Why Online Popularity Is Overrated

Popularity has become its own justification

George J. Ziogas
Mar 2 · 5 min read
Image: Kaponia Aliaksei/Adobe Stock

Our culture has been obsessed with celebrity since celebrities have existed. If there is anything that proves the adage here today, gone tomorrow it’s celebrity. Popularity is fleeting. Just look at a magazine from ten years ago — the faces on the cover are all but forgotten, except for the few stars with staying power.

Every major football star, political superpower, major coach, CEO, or A-list movie star fades from view. They all share this one thing in common — once upon a time, they were wildly popular and then their star faded and they fell from grace.

Peyton Manning pushed Tim Tebow out the door in Denver. Tiger Woods and Lance Armstrong saw the world turn on them when their secrets surfaced. No one is immune from the end of popularity. Tom Cruise is still in the public eye, he’s still cranking out Mission Impossible movies, but he’s not the box office draw he was once upon a time.

The point is — even the most popular people lose their popularity. It’s all well and good, but popularity comes with a price. If you aren’t consistently producing what the people want to see, then you’re done, it’s over. There’s a pressure to remain online 24/7. It’s not a nice thought, but it’s one that you should consider.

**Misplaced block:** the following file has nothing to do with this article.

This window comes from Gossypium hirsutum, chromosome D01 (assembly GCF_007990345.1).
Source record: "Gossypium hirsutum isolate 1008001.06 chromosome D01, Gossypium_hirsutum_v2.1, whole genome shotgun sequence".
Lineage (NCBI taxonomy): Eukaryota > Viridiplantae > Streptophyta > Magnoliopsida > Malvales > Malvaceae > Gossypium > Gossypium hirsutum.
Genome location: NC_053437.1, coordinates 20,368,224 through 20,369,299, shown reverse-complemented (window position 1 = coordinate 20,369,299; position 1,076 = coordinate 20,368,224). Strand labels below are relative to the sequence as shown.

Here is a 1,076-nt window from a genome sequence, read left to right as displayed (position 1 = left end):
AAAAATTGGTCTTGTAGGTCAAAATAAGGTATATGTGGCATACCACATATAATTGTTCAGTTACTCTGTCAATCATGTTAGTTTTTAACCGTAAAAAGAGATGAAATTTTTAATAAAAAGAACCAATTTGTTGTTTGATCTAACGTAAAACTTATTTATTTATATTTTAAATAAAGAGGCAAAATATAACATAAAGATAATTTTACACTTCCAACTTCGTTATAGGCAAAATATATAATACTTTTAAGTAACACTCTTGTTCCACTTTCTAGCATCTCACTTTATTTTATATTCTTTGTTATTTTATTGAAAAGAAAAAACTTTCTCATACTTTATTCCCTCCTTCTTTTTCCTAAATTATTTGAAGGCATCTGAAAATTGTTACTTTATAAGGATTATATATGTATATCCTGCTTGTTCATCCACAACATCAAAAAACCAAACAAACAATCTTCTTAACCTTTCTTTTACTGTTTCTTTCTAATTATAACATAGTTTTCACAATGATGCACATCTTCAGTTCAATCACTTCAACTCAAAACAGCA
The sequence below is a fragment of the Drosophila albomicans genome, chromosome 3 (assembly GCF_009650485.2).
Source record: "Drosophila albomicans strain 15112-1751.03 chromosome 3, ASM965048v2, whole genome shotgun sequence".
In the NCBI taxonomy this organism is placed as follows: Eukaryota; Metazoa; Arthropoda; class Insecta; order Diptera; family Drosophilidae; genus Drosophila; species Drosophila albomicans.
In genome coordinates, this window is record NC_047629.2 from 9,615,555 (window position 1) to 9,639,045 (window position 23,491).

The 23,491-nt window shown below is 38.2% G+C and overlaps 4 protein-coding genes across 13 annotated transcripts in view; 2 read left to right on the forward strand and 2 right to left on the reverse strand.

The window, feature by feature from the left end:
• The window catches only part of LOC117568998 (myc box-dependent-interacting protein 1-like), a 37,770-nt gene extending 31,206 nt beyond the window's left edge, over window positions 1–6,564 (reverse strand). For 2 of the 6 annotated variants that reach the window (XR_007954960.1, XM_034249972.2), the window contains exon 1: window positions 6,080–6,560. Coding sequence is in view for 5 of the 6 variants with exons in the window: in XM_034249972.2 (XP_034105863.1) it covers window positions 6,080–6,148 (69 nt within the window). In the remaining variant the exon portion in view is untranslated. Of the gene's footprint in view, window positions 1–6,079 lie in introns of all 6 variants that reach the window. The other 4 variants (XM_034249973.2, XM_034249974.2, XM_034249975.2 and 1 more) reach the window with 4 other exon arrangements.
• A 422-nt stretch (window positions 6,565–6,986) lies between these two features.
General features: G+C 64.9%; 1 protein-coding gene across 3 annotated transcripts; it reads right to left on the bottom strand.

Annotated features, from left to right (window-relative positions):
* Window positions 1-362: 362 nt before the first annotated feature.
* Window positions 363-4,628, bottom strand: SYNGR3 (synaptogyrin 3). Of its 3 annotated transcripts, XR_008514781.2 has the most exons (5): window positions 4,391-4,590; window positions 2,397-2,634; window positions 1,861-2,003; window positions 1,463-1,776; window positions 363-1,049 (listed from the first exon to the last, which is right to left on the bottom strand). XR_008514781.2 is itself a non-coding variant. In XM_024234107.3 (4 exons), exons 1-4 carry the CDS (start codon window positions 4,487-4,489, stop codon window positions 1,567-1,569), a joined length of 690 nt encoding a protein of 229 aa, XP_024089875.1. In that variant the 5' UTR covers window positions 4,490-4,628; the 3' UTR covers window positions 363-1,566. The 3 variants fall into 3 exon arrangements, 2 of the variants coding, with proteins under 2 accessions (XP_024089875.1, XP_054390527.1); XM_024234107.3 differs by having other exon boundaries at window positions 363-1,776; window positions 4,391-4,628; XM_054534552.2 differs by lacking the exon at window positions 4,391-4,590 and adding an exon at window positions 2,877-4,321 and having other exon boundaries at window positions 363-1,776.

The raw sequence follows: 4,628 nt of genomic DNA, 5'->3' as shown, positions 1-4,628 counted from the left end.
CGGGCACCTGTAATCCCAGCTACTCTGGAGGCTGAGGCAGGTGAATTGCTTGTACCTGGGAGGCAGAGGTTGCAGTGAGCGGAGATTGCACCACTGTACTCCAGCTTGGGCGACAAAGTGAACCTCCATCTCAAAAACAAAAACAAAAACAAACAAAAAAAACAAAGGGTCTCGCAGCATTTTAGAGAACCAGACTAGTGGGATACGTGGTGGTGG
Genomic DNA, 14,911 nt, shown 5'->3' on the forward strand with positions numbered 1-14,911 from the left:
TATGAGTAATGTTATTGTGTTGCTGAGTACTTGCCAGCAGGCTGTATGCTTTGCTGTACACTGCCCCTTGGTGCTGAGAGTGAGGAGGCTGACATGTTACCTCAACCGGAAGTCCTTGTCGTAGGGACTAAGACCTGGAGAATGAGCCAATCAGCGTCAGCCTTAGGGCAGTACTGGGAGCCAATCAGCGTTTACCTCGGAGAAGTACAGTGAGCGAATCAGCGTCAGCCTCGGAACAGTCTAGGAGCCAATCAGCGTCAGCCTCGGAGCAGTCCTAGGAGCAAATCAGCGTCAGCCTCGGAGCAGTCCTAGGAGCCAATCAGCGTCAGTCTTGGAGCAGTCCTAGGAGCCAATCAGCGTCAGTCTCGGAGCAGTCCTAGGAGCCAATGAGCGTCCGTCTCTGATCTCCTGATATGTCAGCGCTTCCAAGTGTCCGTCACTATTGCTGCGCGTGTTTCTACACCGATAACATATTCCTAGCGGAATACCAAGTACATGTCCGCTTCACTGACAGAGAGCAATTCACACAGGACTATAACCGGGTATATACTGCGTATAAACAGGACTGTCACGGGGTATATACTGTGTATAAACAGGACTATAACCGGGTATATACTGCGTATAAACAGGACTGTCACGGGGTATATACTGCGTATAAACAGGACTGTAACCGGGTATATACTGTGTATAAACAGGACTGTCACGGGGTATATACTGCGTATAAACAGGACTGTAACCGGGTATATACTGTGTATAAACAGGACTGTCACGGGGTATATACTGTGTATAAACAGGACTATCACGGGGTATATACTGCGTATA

You might seek online popularity, but there are drawbacks.

Let’s state the facts.

Popularity Doesn’t Last Forever

Unless you’re the Beatles, Elvis, or maybe Oprah, popularity doesn’t last. Rather than worrying about online popularity, you should be focusing on the legacy you want to leave behind when you depart this earth.

How do you want people close to you to remember you? Focus on that, because you could be the most popular person on the planet and it wouldn’t count for anything. But if you were the most popular person in your world? Well, that’s everything.

Popularity Pushes You Into the Hamster Wheel of Performance

It takes a lot of hard work and effort to create popularity and sustain it. You are only ever as good as the last performance. This is true of sports stars, A-list movie stars, and even car salespeople. If you aren’t putting on the ritz every single performance, you will get feedback that lets you know all about it.

There’s also the problem of running on the hamster wheel of performance and popularity that prevents you from sharing your opinion for fear that others will reject you.

Taylor Swift is a global star and kept her political leanings a total secret for well over a decade because she was afraid of the reaction she’d receive. She decided to speak out. But, if someone with that kind of star power is afraid to break out of the box, imagine how difficult it is for a normal person who is chasing online popularity.

Unless your political leaning or opinions are part of your brand, it’s hard to keep your life compartmentalized. The more compartmentalized you keep your life, the harder it gets to know who you really are outside of performing.

Popularity Puts Unhealthy Focus On Self

People who care about what others think… those are the people that push the hardest for popularity. The problem with popularity is that you have to spend your time thinking about what others think. You have to think about whether you’re saying the right things to impress them or make them happy.